Monday, January 25, 2016


Recently there was a great buy on duck legs at the market. I rarely cook duck, so I took the opportunity to do some online searching for a good recipe. I ended up using a recipe from the New York Times, but also changed it a bit to include red wine because I think duck and red wine go so well together.

The results were awesome, like dining at a fancy restaurant, probably a French one. The dish was rich in flavor, full of roasted veggies, had a wonderful sauce in the bottom of the pot and went really well with some boiled red potatoes. It took a little more time than usual, but was well worth it.

Braised Duck Legs with Veggies
based on recipe at Diners Journal/NY Times

  • 2 duck legs, trimmed of excess fat
  • Salt and pepper to taste
  • 1/2 cup red wine (I used a nice Pinot)
  • 2 large onion
  • 3-4 cloves garlic, peeled and sliced
  • 1 pound carrots
  • 6 celery stalks
  • 1 teaspoon dried thyme
  • 4 oz. sliced, cleaned mushrooms
  • 2 cups chicken stock, preferably homemade.

  • 1. Put duck legs, skin side down, in a skillet large enough to accommodate all ingredients comfortably; turn heat to medium. Heat oven to 400 degrees. Brown duck legs carefully and evenly, sprinkling them with salt and pepper as they cook. Meanwhile, peel and dice vegetables.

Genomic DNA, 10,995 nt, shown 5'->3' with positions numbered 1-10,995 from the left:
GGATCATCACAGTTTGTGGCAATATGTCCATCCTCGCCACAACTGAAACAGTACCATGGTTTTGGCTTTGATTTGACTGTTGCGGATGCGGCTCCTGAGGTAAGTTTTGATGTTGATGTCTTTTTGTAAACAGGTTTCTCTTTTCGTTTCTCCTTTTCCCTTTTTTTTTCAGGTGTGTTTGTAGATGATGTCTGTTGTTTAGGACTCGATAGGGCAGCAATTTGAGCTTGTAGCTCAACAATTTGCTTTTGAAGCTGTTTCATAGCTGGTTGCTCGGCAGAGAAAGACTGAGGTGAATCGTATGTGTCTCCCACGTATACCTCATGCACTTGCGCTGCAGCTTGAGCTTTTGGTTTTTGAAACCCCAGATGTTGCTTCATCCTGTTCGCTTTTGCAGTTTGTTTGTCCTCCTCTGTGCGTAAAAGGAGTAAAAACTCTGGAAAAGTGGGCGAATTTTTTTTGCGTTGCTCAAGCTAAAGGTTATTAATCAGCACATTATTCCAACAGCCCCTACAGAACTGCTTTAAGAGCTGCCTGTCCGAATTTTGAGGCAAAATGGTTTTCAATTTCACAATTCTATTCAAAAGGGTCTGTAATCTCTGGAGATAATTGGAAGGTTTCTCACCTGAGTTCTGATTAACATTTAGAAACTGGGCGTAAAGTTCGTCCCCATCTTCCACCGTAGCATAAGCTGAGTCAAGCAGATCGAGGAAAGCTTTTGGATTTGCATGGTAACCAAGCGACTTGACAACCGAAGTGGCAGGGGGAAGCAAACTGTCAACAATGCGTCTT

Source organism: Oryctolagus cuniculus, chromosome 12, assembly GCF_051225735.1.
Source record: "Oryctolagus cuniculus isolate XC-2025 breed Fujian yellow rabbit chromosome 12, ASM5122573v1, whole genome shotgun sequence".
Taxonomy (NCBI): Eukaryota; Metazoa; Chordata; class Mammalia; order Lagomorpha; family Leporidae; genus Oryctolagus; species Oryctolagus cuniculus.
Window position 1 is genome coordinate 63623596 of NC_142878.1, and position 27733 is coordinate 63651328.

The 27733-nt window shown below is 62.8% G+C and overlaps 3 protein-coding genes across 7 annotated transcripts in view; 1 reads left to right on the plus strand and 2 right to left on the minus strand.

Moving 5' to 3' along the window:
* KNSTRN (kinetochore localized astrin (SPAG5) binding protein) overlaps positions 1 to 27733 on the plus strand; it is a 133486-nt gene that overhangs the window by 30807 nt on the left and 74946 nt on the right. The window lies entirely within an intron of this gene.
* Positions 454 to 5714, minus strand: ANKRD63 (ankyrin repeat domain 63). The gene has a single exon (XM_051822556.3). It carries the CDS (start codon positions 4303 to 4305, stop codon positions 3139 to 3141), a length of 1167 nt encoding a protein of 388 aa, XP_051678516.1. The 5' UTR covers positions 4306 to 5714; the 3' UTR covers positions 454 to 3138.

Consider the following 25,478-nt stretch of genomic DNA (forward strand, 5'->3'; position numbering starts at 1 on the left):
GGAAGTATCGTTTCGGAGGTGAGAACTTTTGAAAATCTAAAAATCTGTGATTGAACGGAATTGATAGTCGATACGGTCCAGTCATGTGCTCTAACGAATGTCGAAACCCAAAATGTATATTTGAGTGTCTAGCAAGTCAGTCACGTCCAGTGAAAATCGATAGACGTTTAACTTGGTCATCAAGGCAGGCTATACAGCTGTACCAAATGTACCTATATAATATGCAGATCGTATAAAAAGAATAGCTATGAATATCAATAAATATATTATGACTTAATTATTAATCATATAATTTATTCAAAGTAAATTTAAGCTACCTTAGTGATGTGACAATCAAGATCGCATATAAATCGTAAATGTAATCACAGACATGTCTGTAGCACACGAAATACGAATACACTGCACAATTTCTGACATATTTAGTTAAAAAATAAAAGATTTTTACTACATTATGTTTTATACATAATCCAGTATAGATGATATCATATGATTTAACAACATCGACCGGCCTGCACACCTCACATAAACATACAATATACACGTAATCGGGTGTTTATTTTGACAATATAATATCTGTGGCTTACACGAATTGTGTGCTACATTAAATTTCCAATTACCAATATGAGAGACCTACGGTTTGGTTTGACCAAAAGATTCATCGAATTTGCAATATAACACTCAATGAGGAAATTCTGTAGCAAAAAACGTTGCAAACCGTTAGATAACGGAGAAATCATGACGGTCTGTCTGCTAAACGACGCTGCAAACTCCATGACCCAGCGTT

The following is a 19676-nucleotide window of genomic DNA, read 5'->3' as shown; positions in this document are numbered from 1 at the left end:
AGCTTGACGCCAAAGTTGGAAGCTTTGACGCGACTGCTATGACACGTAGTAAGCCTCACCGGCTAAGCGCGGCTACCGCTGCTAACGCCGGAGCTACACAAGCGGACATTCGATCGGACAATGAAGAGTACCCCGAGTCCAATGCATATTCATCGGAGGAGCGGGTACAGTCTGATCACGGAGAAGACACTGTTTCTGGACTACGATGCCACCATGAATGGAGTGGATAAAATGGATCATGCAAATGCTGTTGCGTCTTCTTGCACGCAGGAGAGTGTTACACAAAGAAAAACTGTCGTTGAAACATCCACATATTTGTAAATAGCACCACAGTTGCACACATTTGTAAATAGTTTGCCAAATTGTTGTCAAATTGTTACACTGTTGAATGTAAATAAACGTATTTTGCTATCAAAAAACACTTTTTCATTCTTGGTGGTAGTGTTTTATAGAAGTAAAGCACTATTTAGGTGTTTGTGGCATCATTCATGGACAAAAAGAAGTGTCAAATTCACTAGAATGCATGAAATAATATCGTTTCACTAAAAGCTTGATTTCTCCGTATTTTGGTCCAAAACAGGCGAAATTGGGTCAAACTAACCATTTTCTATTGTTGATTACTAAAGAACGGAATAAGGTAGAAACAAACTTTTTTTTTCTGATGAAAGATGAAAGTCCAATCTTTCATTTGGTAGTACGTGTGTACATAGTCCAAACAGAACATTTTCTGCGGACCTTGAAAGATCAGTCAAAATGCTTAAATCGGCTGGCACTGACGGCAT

• 2. When legs are nicely browned, turn them over and sear for just a minute or two. Remove to a plate; remove fat to a small bowl. Add red wine to deglaze the pan, then simmer wine for 1o minutes to reduce. Pour red wine over chicken and wipe out skillet. Add just enough of the reserved fat to cook the vegetables. Discard rest of fat or use for another purpose.  Add vegetables and thyme to skillet along with some salt and pepper. Cook over medium-high heat, stirring occasionally, until they begin to brown, 10 to 15 minutes. Return duck legs to pan, skin side up and juices/wine, and add stock; it should come about halfway up duck legs but should not cover them. Turn heat to high, bring to a boil, and transfer to oven.
  • 3. Cook uncovered for 30 minutes, then lower heat to 350 degrees. Continue to cook, uncovered & undisturbed, until duck is tender and liquid reduced, at least another half hour. The duck is done when a thin-bladed knife pierces the meat with little resistance. When done, duck will hold nicely in a warm oven for another hour. Serve hot.


  1. A rich, fatty meat, duck is kind of a comfort food (she says, from having one bite of duck ONCE, years and years ago) so it makes sense in this yummy comfort-food looking dish!

  2. Tanita, fortunately a lot of the fat cooks off, but it is still delish.
    So, Congratulations! Peas and Carrots, the BOOK!! Is it in stores yet? On Amazon?You are so amazing the way you keep coming up with new ideas and then actually writing these wonderful books for young adults. Peas and Carrots by Tanita Davis folks!!

  3. Wow, I'm blown away by the rich color that just screams great taste! Looking really excellent.